November #AskGretchen: Anxiety and the Holidays, Divorced Parents, Acts of Kindness, and Rekindling Friendship

#Ask Gretchen; Let's get real.Dear Gretchen: I’m feeling anxious about seeing my family for Thanksgiving. I’m traveling from California to New York and my sister will be there. She has a drinking problem, and we do not get along. She turns every suggestion I give her into a verbal attack. I usually end up in tears and am resentful for the rest of the trip. How do I avoid the drama? – Ana S., Woodland Hills, CA

Dear Ana: Holidays and anxiety go together like turkey and gravy. Dealing with a loved ones drinking can be especially painful. Before seeing your sister, prepare yourself spiritually and mentally. Set an intention for the day to be happy regardless of her actions. Steer clear of meaningful conversations and do not give her any opinions about her life. Those types of discussions can lead to a fiery exchange. If she asks for your advice, tell her that she is smart and that you have complete faith she will figure it out – even if you don’t. Her ideas about what she should do are more important than your suggestions. After that, change the subject, excuse yourself to go to the bathroom, sit at a place at the table where you won’t have as much contact, or keep yourself busy by being helpful in the kitchen. Although I’m sure you have great ideas about her life, keep them to yourself. You are not her messenger. – Gretchen

Dear Gretchen: How can my husband and I demonstrate voluntarism and thankfulness to our 4, 6, and 10-year-olds during the holiday season? – Liz C., Seattle, WA

Dear Liz: This is a great question with many options. You can have each child get together a bag of clothes and toys they want to donate to kids in shelters. Explain to them why they are doing it and whom it is for. Kids are usually quite willing to give with purpose. If you’re comfortable, you can take your children to the shelter to actually give the items to the children. Meeting the person you are giving things to, creates a memorable and long-lasting connection. Adopting a family with children of similar ages is another great way to give back and make connections. If you are spiritual and have a belief in God, your family can pray together for the people in need. Praying for others helps us to get out of ourselves. You can also take the kids to a soup kitchen and have them help clear plates, put away chairs and wipe tables. You can also create “helping” bags to give out to the homeless when you see them at freeway off ramps and so on. The bags usually contain socks, chapstick, toiletries, granola bars, water, and feminine hygiene products. Have your children include a picture with a note. Include them in the decision making and ask them who and how they would like to give back to the world. Kids usually come up with great ideas. Happy Thanksgiving! – Gretchen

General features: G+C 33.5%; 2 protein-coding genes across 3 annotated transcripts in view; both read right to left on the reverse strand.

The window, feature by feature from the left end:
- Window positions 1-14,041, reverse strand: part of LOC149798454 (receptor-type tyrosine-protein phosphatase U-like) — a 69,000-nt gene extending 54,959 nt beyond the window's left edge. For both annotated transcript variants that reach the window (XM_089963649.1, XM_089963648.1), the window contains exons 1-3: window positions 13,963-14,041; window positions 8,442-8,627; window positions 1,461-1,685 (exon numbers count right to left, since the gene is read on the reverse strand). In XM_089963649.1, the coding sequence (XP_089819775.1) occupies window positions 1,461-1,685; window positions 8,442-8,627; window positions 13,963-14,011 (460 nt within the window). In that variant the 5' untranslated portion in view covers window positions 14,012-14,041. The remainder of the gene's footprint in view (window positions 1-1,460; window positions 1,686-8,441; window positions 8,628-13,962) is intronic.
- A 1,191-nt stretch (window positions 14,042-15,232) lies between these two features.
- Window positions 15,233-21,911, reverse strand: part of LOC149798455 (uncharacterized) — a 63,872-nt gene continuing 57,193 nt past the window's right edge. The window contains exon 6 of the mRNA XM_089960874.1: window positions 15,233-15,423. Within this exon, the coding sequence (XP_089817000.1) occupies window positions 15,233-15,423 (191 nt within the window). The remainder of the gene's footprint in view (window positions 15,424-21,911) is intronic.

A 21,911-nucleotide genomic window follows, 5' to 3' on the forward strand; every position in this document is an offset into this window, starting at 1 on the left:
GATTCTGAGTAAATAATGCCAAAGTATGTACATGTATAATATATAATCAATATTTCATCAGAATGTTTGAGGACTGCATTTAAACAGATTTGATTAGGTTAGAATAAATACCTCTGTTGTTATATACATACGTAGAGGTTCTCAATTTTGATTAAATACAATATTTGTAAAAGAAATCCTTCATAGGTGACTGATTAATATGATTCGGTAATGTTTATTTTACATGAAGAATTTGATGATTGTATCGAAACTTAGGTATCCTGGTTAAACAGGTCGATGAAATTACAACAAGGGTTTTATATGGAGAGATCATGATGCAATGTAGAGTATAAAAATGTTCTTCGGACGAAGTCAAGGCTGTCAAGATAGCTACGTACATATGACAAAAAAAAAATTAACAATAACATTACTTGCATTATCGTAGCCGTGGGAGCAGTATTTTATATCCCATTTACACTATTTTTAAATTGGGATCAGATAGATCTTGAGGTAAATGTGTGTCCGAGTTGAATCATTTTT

Dear Gretchen: My divorced parents expect my husband and three kids to travel to their respective houses each year for the holiday. Each of them lives over an hour away from us. We have a newborn, a three-year-old and a five-year-old. I am not up for the drive this year but don’t want to hurt their feelings. What do I do? – Becca, Tampa, FL

Dear Becca: Invite your parents to your house for the Thanksgiving meal. Let them know that traveling is just too difficult with the three kids and that you would love to host them in your home. Ask them to bring the side dishes and tell them you will supply the turkey. If you aren’t up for cooking, order something precooked and eat off of paper plates to make it simple. If you’re concerned that it will be awkward for your parents to share a meal together, ask them if they would be willing to do it this year so that you can all be together. If you tell your parents that you are tired and ask for help, you might be surprised at how much they are willing to do. – Gretchen

Dear Gretchen: How should I approach a friend that I haven’t spoken to in over three years? No incidents happened other than life. – Pam B., Van Nuys, CA

Dear Pam: Call or email the person and tell them that you’ve been thinking about them and would love to catch up. Chances are, they have been just as busy with life as you have. When time goes by it can be hard to make contact with someone who we used to talk to. Being the first one to initiate contact is a kind act to take. Have fun rekindling the friendship. – Gretchen

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